The Organisation for Economic Co-operation and Development (OECD) recently introduced a very interesting recommendation which has caught the attention of real estate investors in the UK and worldwide. In connection with the organisations Base Erosion and Profit Shifting (BEPS) initiative it is looking to reduce the number of tax breaks used by international companies and international investors. So what impact could this have on the worldwide real estate market?
The OECD has recommended a restriction on the tax deductibility of interest charged on capital borrowed. The idea is to reduce the deductibility factor to between 10% and 30% of earnings which could have a dramatic impact upon property investment calculations. While this will not impact domestic investors it will impact those who rely heavily upon borrowed funds to finance large real estate investments and the current tax-deductible benefits which are available today.
When you bear in mind that some of the larger property investments around the world cost hundreds of millions if not billions of pounds then a tweak in factors which can be deducted against profits can make a massive difference. In simple terms this move, if adopted by the UK government, will effectively increase the cost of borrowing because less of the interest paid will be tax deductible.
Many experts believe that the OECD is using a hammer to crack a nut and while there have been issues regarding tax evasion and tax avoidance, is this really the answer?
Will this reduce investment in real estate?
Simple fact is that if the cost of finance is increased by a reduced tax deduction on interest charges then we will see reduced investment in real estate around the world. Large corporations have their own targets, they maximise the tax breaks available and these are factored into their calculations. The suggestion that some public infrastructure projects could be exempt from these proposed changes could make infrastructure investment more attractive potentially at the expense of real estate?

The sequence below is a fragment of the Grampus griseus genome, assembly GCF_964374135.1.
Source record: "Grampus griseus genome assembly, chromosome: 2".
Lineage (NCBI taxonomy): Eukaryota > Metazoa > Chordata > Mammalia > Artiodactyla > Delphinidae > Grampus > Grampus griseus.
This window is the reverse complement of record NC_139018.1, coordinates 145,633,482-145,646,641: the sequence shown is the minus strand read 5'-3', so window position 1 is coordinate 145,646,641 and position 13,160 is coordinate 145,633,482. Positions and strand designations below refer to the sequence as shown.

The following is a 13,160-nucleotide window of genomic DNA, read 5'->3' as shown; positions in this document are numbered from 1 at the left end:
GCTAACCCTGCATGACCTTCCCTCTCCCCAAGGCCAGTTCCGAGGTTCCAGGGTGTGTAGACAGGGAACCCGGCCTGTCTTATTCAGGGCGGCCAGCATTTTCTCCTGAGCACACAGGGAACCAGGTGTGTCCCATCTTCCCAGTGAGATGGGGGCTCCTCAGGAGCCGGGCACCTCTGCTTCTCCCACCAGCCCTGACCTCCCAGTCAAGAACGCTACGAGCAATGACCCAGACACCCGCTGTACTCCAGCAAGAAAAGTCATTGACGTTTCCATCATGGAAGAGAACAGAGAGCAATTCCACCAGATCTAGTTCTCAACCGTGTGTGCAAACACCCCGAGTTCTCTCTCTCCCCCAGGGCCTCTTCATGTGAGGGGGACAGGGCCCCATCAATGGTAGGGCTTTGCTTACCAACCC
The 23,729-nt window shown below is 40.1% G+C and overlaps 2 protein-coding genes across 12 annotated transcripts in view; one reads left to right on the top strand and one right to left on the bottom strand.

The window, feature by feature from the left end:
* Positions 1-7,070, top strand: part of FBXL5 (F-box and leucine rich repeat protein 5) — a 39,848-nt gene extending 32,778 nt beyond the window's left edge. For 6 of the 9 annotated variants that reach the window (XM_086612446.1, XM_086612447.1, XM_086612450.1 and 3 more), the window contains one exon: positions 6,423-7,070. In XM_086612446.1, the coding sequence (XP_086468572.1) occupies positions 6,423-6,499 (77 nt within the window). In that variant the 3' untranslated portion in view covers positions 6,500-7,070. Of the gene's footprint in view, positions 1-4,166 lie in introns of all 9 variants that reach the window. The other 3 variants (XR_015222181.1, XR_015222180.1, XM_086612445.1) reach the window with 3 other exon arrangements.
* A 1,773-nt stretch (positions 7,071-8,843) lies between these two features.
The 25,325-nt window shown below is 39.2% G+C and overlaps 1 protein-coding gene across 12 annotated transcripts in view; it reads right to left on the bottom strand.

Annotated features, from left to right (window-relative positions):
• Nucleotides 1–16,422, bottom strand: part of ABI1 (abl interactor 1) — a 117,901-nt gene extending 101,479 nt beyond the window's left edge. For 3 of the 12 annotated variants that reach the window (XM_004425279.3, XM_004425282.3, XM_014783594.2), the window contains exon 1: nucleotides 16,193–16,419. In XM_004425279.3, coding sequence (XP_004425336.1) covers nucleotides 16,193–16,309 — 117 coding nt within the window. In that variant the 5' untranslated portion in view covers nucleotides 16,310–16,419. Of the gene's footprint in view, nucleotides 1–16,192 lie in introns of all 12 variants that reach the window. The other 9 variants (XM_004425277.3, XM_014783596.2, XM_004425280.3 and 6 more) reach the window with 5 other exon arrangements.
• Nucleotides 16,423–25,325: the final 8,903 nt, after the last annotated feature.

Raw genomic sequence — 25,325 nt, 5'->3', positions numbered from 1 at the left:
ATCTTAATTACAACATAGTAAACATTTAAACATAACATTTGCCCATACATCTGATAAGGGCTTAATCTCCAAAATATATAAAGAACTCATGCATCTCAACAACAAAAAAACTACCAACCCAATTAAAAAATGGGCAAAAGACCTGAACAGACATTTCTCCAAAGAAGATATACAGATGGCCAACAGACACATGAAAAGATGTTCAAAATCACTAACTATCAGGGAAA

One of the other issues which many people have failed to mention so far is whether indeed all governments adopt this proposed change by the OECD. Can you imagine a situation where the likes of the UK and other prominent real estate markets adopt the OECD recommendation yet other countries fail to do so? This could have the effect of funnelling new channels of real estate investment to countries which do not adopt the proposed changes.
Are Real Estate Investment Trusts the answer?
Real Estate Investment Trusts (REITs) are big business in the world of real estate and some experts believe they could benefit from the proposed changes by the OECD. However, it may take some time to clarify the situation with regards to REITs as these vehicles themselves, openly tradable, are created in such a way as to be as tax efficient as possible. They have grown in popularity over the last decade and with individuals and small investors taking a greater interest in worldwide real estate they are perhaps the easiest and most cost-effective means of creating exposure to specific markets around the world. The fact they are readily tradable is also a very positive factor.